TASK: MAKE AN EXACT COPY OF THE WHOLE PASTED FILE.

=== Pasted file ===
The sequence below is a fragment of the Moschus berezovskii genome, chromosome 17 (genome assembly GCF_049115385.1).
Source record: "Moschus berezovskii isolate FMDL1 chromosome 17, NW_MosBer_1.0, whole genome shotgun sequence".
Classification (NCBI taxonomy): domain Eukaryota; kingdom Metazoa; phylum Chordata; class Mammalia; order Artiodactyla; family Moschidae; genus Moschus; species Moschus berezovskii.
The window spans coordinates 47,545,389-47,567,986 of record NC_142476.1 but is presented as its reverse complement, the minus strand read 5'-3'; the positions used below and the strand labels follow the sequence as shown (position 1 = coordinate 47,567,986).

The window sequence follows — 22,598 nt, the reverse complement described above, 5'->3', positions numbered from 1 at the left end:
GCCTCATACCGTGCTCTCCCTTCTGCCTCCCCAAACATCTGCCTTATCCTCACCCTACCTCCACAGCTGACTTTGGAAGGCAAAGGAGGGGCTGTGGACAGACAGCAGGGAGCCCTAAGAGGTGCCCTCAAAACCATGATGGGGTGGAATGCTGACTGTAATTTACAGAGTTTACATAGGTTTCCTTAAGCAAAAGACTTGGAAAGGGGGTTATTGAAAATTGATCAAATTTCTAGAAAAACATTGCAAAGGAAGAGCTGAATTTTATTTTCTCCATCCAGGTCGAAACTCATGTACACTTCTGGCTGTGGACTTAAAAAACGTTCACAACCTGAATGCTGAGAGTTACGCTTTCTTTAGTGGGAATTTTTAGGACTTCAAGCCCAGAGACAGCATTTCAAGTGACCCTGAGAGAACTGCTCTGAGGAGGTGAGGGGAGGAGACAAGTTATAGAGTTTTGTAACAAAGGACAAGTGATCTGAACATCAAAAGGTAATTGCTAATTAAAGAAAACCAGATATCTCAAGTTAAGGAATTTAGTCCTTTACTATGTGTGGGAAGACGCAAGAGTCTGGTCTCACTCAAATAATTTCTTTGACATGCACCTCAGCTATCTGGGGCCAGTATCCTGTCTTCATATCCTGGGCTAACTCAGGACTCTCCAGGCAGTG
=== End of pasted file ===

The sequence below is a fragment of the Moschus berezovskii genome, chromosome 17 (genome assembly GCF_049115385.1).
Source record: "Moschus berezovskii isolate FMDL1 chromosome 17, NW_MosBer_1.0, whole genome shotgun sequence".
Classification (NCBI taxonomy): domain Eukaryota; kingdom Metazoa; phylum Chordata; class Mammalia; order Artiodactyla; family Moschidae; genus Moschus; species Moschus berezovskii.
The window spans coordinates 47,545,389-47,567,986 of record NC_142476.1 but is presented as its reverse complement, the minus strand read 5'-3'; the positions used below and the strand labels follow the sequence as shown (position 1 = coordinate 47,567,986).

The window sequence follows — 22,598 nt, the reverse complement described above, 5'->3', positions numbered from 1 at the left end:
GCCTCATACCGTGCTCTCCCTTCTGCCTCCCCAAACATCTGCCTTATCCTCACCCTACCTCCACAGCTGACTTTGGAAGGCAAAGGAGGGGCTGTGGACAGACAGCAGGGAGCCCTAAGAGGTGCCCTCAAAACCATGATGGGGTGGAATGCTGACTGTAATTTACAGAGTTTACATAGGTTTCCTTAAGCAAAAGACTTGGAAAGGGGGTTATTGAAAATTGATCAAATTTCTAGAAAAACATTGCAAAGGAAGAGCTGAATTTTATTTTCTCCATCCAGGTCGAAACTCATGTACACTTCTGGCTGTGGACTTAAAAAACGTTCACAACCTGAATGCTGAGAGTTACGCTTTCTTTAGTGGGAATTTTTAGGACTTCAAGCCCAGAGACAGCATTTCAAGTGACCCTGAGAGAACTGCTCTGAGGAGGTGAGGGGAGGAGACAAGTTATAGAGTTTTGTAACAAAGGACAAGTGATCTGAACATCAAAAGGTAATTGCTAATTAAAGAAAACCAGATATCTCAAGTTAAGGAATTTAGTCCTTTACTATGTGTGGGAAGACGCAAGAGTCTGGTCTCACTCAAATAATTTCTTTGACATGCACCTCAGCTATCTGGGGCCAGTATCCTGTCTTCATATCCTGGGCTAACTCAGGACTCTCCAGGCAGTG